Students who have taken my Christian Home class are familiar with a diagram I draw on the board each semester. In this diagram, I visually depict the difference between polygamy and polyamory—two marriage arrangements that contrast monogamy. I then tell my students that such arrangements will most likely be legal in the United States in just a matter of years and that the church will need to be prepared to address them.
The time frame for normalization of these alternative marriages may have accelerated in recent months, as a series of articles have been published touting the advantages of various forms of multiple marriage. It is important for us to understand what these are and to critique them from a biblical perspective.
The Marriage Alternatives
Until the last couple of years, laws in the United States only recognized marriage to be between one man and one woman. The 2015 Supreme Court decision in Obergefell v. Hodges opened the door to same-sex marriage. Now we see a push for different types of marriage that infringe upon monogamy.
Polygamy is a marriage arrangement where one individual is married to multiple partners. Historically, this is primarily a man married to multiple women. This form of marriage is the one most clearly set up for legalization through the Obergefell decision.
Polyamory literally means “many loves” and describes “consensually non-monogamous relationships [where] there is an open agreement that one, both, or all individuals involved in a romantic relationship may also have other sexual and/or romantic partners.” Polyamory differs from polygamy because all partners can be in multiple marriage-like relationships. While a recent Christian blogger has stated that polyamory is not about sex, the basic premise of this type of relationship is that the various partners are in multiple intimate, romantic, sexual relationships.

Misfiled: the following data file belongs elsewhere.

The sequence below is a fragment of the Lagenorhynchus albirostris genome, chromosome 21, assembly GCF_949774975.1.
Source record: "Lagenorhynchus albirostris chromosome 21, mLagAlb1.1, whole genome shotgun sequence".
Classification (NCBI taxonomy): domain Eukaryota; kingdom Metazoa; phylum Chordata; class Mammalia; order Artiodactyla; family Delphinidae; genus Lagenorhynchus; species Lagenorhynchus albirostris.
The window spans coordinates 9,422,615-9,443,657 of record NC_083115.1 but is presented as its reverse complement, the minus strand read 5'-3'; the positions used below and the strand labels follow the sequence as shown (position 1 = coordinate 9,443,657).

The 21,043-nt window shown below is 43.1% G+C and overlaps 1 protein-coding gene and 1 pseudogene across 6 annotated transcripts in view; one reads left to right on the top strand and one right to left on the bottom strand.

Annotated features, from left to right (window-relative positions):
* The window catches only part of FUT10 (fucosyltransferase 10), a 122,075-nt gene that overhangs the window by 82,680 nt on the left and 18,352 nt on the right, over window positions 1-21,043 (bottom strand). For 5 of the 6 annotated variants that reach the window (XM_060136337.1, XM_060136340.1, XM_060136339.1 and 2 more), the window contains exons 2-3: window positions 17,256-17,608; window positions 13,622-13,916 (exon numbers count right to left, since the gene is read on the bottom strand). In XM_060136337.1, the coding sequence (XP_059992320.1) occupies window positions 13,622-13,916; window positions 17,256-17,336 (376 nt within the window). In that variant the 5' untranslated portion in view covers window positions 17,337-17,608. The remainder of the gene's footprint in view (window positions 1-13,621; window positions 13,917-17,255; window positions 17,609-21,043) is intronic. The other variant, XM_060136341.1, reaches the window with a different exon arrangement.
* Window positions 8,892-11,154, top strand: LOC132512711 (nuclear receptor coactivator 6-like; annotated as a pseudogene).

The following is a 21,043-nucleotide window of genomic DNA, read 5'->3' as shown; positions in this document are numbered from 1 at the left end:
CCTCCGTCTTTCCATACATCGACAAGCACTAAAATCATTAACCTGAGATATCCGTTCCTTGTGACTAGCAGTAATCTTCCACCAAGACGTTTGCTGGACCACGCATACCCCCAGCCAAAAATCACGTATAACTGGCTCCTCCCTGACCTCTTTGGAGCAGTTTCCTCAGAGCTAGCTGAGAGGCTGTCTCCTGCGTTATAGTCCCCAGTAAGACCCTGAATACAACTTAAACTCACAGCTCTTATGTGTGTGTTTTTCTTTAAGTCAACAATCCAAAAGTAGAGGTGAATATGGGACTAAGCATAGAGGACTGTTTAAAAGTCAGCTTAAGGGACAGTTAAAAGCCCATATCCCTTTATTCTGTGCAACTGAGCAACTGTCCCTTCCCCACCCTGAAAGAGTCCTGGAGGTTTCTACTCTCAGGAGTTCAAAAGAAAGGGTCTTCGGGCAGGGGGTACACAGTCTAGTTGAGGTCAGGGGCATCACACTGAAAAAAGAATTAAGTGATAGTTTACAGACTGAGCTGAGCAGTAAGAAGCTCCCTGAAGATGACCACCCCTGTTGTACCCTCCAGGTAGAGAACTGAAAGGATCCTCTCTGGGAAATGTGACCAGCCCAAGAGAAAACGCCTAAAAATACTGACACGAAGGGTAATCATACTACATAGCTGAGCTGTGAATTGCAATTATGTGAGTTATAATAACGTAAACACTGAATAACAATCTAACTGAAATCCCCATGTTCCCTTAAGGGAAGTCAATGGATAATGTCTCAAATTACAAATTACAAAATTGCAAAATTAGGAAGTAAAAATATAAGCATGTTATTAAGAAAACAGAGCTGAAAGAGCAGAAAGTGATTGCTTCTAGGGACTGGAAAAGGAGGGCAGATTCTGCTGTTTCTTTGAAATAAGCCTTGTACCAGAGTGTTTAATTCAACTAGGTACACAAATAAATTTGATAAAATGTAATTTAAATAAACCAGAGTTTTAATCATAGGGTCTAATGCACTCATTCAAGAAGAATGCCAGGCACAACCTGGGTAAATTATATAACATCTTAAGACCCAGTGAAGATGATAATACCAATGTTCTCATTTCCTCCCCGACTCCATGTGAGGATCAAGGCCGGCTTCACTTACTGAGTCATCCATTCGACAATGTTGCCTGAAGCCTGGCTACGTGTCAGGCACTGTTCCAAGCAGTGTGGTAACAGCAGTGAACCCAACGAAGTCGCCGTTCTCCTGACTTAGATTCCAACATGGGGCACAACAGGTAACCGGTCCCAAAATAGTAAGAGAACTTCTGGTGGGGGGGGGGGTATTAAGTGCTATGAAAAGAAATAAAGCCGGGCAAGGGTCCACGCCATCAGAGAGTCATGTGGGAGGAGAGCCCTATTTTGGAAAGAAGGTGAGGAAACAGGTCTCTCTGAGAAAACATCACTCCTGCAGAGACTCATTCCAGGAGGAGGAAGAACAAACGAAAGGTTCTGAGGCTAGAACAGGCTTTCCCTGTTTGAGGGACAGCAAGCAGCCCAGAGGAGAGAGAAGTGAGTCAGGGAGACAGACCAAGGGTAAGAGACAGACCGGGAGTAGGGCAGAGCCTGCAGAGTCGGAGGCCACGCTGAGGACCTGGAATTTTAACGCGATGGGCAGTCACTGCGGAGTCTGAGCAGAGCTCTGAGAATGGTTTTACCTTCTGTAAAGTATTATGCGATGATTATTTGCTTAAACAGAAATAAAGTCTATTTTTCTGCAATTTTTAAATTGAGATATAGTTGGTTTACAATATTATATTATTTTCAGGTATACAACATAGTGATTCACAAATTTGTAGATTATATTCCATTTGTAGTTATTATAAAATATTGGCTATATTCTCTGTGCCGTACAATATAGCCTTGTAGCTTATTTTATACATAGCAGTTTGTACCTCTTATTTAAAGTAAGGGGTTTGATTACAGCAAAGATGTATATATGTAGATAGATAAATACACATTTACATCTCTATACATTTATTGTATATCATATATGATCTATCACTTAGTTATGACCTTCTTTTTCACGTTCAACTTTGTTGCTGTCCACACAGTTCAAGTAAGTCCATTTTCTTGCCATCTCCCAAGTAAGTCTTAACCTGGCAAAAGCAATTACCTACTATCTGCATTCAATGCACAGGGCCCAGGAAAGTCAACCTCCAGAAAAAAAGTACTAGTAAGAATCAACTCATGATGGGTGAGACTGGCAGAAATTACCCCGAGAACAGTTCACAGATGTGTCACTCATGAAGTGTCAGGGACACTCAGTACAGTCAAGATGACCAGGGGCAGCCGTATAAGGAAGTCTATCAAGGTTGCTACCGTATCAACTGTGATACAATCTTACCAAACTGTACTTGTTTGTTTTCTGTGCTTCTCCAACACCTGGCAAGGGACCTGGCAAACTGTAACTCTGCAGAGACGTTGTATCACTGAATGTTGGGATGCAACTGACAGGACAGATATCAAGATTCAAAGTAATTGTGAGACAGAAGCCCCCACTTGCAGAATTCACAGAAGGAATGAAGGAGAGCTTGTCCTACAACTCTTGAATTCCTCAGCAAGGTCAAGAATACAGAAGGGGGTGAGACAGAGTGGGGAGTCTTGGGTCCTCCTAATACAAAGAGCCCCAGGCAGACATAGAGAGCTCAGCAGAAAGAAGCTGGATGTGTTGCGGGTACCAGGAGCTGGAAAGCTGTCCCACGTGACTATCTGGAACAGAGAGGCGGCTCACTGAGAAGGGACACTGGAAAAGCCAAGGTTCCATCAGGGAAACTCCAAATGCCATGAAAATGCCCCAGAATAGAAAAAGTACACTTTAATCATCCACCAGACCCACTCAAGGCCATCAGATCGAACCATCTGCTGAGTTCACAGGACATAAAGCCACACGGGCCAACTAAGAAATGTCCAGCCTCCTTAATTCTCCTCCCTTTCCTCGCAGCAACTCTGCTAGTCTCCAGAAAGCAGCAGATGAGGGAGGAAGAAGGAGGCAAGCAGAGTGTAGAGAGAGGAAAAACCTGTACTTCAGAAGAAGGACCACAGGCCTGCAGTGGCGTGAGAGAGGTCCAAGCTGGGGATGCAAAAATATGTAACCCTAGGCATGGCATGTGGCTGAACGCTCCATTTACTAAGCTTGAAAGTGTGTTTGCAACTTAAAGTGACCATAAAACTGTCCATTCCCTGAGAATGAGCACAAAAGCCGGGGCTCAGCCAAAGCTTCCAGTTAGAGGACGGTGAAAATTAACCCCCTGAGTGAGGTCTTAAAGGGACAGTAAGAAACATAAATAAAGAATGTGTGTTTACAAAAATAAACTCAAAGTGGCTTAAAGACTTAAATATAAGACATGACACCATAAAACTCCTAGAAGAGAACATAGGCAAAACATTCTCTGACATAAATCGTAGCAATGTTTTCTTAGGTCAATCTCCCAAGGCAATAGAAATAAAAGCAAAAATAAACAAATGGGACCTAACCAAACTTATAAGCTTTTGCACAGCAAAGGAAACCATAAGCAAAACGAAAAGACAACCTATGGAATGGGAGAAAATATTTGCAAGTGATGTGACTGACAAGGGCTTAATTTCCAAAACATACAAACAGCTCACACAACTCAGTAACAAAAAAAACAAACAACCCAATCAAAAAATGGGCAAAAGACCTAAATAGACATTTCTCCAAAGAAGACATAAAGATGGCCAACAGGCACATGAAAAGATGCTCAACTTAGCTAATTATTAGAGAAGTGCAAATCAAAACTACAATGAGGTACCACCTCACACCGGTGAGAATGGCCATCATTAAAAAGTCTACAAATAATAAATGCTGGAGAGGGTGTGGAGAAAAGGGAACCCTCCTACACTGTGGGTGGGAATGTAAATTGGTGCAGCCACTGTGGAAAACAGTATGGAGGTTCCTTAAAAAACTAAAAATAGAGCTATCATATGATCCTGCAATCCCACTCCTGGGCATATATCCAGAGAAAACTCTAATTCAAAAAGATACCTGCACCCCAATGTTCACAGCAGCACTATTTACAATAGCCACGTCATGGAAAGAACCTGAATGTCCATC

Open marriage is the third alternative in the marriage battleground. This arrangement involves couples in the marriage being open to romantic, sexual relationships outside the context of their own marriage. In some respects, this is similar to polyamory, although the outside relationships may not be formalized as marriage. Proponents of open marriage argue that as long as both spouses are in agreement with the arrangement then it does not break the fidelity of the marriage bond.
The Battle Ahead
Are these marriage alternatives really going to become mainstream? Numerous articles have appeared over the last year promoting these different marriage arrangements. New York published an article promoting consensual nonmonogamy. The Chronicle of Higher Education interviewed philosopher Carrie Jenkins about her new book What Love Is and What It Could Be in which she promotes polyamory. NPR even ran a story about the cultural moment for polyamory stating, “Lately, I’m seeing ‘polyamory’ everywhere. It’s not a new word or concept of course, but it seems to be having a cultural moment.” Polygamy is popularized on the television shows Sister Wives and Polygamy USA.
From a Christian perspective, progressive Christian blogger Chuck McKnight is currently publishing a series of blog posts promoting polyamory and open marriage based on a “love-based ethic” in which our ethical actions are judged by only the question of whether they are loving. McKnight believes that polyamory can be loving and therefore not biblically prohibited.